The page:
MOSCOW/JEDDAH: Russia’s Defense Ministry said on Friday it had sent a proposal to Washington to jointly organize the return home of Syrian refugees after agreements reached by President Vladimir Putin and his US counterpart Donald Trump, Russian agencies said.
Trump and Putin met at a summit in Helsinki, Finland on Monday.
Russia’s Defense Ministry said it had sent Washington a proposal for drawing up a joint action plan to bring Syrian refugees back to the places they lived before the war broke out in 2011.
“The active advancement in this direction has been helped by the agreements reached by the presidents of Russia and the United States during the summit in Helsinki ...,” Mikhail Mizintsev, a ministry official, was quoted as saying by TASS.
The US and Russia’s militaries have a communications link in Syria to avoid accidental clashes and joint work on refugees would represent greater cooperation.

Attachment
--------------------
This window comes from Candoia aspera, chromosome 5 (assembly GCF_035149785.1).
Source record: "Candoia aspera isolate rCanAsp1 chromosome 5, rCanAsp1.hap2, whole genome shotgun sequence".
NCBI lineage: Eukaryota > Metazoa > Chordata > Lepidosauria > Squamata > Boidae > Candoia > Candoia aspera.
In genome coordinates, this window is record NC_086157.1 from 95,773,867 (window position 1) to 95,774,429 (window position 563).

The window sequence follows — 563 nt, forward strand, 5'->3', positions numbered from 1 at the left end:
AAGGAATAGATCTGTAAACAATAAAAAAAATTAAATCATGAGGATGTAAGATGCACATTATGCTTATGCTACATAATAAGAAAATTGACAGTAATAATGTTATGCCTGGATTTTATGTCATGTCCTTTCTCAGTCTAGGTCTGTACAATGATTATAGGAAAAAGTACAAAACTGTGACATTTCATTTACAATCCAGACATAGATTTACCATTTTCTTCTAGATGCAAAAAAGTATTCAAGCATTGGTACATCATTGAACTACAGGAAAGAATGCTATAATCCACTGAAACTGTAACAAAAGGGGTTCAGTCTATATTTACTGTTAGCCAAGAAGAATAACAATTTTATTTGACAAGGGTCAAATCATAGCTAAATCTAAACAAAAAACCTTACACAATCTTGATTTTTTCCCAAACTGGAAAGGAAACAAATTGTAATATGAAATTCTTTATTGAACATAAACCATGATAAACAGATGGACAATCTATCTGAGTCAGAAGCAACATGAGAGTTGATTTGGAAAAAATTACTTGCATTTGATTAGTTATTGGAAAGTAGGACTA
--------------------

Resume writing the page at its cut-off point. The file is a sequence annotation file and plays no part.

“The proposals presented by Russia are currently being worked out by the US side,” the ministry said.
It said the proposals include setting up a Russian-US-Jordanian monitoring group in Amman and a similar group in Lebanon. It said over 1.7 million Syrian refugees would be able to return to Syria in the near future.
Mizintsev said preliminary assessments indicated 890,000 refugees could return to Syria from Lebanon in the near future, 300,000 from Turkey and 200,000 from EU countries.
Separately, the UN said that an estimated 750,000 internally displaced Syrians returned to their homes through the first half of 2018, nearly equal the amount for all of last year.
The returns have largely occurred in areas that regime forces have clawed back from opposition groups including Aleppo, Homs and Rural Damascus, the UN refugee agency said in a statement.
The rate of returns this year has clearly outpaced that of 2017, when an estimated 760,000 people went back to homes they had been forced to flee.
UNHCR said that in 2017 it had “ramped up its capacity inside Syria” in anticipation that larger numbers of internally displaced people (IDPs) would head home to certain areas as the dynamics of the Syrian conflict changed.
The spike in returns came as record numbers were displaced elsewhere.
Opposition fighters laid down their weapons and started evacuating their positions near the Golan Heights on Friday, paving the way for President Bashar Assad’s forces to retake their positions along the Israeli frontier for the first time since 2011.